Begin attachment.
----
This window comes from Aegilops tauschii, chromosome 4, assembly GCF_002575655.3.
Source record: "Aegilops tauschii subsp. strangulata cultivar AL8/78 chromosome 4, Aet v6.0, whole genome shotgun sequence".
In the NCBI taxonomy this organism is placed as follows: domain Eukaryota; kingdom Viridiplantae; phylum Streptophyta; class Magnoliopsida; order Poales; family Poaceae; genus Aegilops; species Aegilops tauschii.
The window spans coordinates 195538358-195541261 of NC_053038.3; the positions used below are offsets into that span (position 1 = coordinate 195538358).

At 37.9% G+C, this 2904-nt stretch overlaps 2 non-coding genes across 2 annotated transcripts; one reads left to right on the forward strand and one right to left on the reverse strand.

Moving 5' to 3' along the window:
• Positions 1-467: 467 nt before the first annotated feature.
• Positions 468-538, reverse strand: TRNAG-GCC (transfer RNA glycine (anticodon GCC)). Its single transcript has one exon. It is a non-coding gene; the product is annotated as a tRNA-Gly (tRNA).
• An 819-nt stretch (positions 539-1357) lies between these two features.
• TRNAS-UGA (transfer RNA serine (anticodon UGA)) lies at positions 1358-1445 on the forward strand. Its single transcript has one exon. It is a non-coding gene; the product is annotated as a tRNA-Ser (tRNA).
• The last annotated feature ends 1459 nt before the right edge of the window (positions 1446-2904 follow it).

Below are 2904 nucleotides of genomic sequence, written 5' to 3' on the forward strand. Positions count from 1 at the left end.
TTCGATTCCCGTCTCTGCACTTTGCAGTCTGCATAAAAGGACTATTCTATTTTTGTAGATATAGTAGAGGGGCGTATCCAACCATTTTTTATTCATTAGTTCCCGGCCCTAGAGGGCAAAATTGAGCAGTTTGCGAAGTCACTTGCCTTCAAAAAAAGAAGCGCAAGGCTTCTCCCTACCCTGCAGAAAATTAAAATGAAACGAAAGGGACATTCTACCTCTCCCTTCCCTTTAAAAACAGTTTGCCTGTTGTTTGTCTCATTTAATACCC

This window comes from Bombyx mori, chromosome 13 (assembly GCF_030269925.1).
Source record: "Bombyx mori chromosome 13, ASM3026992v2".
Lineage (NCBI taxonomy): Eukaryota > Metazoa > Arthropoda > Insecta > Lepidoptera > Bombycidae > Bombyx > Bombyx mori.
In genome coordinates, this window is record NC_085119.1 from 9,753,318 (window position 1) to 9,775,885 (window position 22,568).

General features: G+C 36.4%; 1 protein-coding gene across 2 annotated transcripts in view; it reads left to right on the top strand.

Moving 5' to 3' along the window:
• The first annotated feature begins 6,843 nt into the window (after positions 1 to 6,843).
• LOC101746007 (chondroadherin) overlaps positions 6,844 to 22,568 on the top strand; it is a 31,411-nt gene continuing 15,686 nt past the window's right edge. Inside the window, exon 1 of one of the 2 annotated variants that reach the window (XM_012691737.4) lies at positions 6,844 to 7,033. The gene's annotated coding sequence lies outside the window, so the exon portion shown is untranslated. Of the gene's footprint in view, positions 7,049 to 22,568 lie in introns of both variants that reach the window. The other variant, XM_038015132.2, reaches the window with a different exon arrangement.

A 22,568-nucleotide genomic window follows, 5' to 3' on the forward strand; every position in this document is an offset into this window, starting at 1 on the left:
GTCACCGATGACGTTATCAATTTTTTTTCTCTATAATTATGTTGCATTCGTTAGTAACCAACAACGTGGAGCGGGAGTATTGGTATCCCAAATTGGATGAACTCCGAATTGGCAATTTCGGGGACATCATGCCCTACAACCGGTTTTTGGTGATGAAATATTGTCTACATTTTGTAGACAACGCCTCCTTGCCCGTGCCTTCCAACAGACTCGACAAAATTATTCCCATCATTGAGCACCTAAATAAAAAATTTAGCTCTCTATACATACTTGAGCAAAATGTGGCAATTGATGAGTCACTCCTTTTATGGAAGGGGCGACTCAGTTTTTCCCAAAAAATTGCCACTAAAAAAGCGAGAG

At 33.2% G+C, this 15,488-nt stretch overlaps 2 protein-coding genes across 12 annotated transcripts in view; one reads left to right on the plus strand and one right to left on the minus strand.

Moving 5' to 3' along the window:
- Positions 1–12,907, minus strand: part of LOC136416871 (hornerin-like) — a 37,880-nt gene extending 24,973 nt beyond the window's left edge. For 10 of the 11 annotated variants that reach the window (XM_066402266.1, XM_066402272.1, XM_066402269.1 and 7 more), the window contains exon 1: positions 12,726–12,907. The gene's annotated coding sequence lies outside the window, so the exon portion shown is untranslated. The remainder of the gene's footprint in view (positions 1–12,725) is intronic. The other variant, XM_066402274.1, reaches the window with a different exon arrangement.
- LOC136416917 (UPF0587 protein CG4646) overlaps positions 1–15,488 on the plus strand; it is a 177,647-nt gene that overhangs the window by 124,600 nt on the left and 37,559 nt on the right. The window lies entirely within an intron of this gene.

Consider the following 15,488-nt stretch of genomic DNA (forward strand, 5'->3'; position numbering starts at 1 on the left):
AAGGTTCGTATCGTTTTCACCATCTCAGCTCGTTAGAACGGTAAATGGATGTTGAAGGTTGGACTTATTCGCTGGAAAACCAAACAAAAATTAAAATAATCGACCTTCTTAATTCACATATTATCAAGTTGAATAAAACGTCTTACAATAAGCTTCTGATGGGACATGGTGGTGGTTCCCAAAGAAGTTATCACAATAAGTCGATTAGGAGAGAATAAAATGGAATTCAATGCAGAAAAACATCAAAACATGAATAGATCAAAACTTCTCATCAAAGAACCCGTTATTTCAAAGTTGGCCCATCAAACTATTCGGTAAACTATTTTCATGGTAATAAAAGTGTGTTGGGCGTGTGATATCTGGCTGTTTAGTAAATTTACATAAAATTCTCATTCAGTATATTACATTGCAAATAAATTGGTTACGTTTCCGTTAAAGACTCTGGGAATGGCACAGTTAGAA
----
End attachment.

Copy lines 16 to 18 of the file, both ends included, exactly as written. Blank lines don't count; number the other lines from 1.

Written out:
Lineage (NCBI taxonomy): Eukaryota > Metazoa > Arthropoda > Insecta > Lepidoptera > Bombycidae > Bombyx > Bombyx mori.
In genome coordinates, this window is record NC_085119.1 from 9,753,318 (window position 1) to 9,775,885 (window position 22,568).

General features: G+C 36.4%; 1 protein-coding gene across 2 annotated transcripts in view; it reads left to right on the top strand.